I fight with everything in me to remain present. His face. His smell. As the flashback dissipates, the panic sets in. The impending sense of doom. I walk to the sink to splash some water on my face, my neck is covered in scratches. I begin to cry at the sight of my red, puffy eyes, disheveled hair, and torn-up neck.
At this point, the negative self-talk sets in. “Why am I like this?” “What am I doing wrong?” “I must not be trying hard enough!” “Why can’t I be normal?” “I am so worthless. I can’t even handle going to the store.”
It can seem impossible to find a way to cope with this while still managing and maintaining your life. There can be a constant fear of never knowing when your brain will get highjacked. In some cases, this can increase isolation. When you never know when or what is going to spiral you into a PTSD attack, being around friends and family or completing basic tasks in public can be horrifying.
Going out and trying to socialize or being in the community can be horrifying when you are on high alert during every moment of every day. It is exhausting to lack the ability to differentiate between real threats of danger and perceived threats. When your brain is constantly scanning for danger and pulling any and all similarities to trauma—there is no peace. There is no feeling of safety or comfort. It is constantly looking over your shoulder.
It is horrifying. But you do not have to do this alone. There is still beauty in the world. Cling to it like your f*cking life depends on it—because it does.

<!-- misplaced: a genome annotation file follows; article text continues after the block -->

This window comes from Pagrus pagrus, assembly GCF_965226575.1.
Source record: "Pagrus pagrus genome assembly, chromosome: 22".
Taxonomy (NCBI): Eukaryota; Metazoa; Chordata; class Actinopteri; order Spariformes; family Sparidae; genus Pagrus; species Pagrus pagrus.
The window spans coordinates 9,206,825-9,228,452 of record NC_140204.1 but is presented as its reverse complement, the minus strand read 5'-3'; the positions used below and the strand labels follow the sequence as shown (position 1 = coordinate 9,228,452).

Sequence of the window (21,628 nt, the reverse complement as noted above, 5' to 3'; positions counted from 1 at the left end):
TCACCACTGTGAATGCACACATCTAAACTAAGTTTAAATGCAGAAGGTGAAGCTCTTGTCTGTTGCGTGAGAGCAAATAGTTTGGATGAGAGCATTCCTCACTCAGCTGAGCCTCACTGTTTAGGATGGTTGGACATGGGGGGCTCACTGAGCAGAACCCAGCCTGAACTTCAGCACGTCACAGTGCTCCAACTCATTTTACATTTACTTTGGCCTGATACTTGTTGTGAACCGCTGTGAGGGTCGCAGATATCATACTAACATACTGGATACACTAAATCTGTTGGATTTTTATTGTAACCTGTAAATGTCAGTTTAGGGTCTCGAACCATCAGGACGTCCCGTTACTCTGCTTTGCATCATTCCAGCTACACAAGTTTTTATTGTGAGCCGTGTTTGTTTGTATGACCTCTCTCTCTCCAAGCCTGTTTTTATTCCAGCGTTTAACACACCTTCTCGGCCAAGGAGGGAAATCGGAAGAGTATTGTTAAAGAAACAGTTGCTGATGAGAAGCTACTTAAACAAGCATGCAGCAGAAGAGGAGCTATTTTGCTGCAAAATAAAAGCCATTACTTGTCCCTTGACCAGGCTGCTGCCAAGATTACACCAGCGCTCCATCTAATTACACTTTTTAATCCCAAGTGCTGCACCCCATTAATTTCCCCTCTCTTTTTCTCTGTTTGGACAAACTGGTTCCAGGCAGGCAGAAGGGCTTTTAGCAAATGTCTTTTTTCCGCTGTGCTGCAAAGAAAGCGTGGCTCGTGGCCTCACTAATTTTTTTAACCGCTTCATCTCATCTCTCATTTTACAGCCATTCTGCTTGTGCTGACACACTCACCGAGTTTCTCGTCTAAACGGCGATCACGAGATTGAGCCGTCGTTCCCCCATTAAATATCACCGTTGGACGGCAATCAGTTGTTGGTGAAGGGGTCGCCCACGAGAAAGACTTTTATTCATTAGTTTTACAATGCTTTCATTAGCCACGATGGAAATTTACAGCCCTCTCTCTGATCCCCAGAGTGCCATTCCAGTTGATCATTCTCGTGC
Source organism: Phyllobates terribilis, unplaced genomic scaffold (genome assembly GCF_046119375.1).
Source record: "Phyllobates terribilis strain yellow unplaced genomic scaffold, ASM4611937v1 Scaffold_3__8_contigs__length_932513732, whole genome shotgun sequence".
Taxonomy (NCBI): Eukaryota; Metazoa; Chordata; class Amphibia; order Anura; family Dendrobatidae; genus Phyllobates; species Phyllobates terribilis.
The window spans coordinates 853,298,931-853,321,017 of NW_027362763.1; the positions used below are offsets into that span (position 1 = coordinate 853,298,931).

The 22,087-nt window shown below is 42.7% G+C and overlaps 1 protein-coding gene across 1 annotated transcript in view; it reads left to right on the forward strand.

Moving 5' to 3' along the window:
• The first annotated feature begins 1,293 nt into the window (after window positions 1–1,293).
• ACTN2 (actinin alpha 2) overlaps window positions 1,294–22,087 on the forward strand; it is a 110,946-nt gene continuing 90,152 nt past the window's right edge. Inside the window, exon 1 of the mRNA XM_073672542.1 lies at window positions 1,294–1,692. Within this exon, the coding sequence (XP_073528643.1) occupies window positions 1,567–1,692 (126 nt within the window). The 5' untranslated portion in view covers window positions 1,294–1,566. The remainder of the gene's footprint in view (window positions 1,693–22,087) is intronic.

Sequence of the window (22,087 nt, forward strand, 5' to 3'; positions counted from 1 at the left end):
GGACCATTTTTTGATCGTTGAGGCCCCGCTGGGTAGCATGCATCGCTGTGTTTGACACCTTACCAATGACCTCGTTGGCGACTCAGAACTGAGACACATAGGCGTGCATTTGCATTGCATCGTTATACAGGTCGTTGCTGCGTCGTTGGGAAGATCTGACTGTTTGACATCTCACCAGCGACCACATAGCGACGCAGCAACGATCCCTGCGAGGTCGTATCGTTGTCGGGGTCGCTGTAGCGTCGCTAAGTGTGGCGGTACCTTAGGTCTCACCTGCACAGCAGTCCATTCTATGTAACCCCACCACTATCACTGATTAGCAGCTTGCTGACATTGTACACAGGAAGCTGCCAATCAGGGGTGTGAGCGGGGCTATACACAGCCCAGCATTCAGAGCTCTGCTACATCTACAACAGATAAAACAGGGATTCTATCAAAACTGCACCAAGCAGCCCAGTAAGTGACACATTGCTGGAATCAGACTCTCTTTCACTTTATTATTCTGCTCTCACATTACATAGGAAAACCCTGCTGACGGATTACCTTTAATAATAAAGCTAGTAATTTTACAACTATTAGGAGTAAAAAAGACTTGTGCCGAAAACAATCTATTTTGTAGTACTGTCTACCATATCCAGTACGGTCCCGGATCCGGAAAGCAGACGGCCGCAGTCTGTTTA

Being a PTSD warrior is waking up every morning to fight like hell to see the beauty in the world through those same eyes that witnessed the ugliest parts of humanity. It is looking evil in the eyes and walking away alive.
I see you. I see that you are so brave and courageous. It takes true strength to wake up each day and see the beauty in a world that has left you feeling so broken. You are not broken. You are healing. If you survived that, you can survive this.
Sometimes the hardest battle isn’t the flashbacks or panic attacks. It is fighting the demons in your head that are trying to make sense of it all. The demons that lie to you. They tell you things like you are broken, you are unworthy, you are less than. They try to coax you into taking responsibility for the trauma, that is not yours to take. They try to coax you into silently bearing the weight of all that shame, that is not yours to carry.
Those demons can make you question everyone and everything—your worth, your relationships, your value, who you are as a human. Sometimes those demons can make you believe it would be easier if you just ended it. There is a reason the rate of suicide among PTSD survivors is so high—because this illness is truly pure hell. I implore you; I beg you—stay.
There is a way out. You don’t have to do it alone. There are other people fighting the same fight. There are resources. There are treatments.
The trauma is not your fault, but healing is your responsibility.
No—it is not fair. It is not fair that someone took something from you that you will never get back. It is not fair that you have to live with these scars and burdens. You have every right to be angry, hopeless, and at the end of your rope. There are a million reasons for you to give up the fight, but all you need is one reason to stay. Find one reason to heal. Find one reason to take your power back.
One day, when your ready—share your story, break the silence, and rip apart the stigma. Help others still fighting.
I see you.
You got this.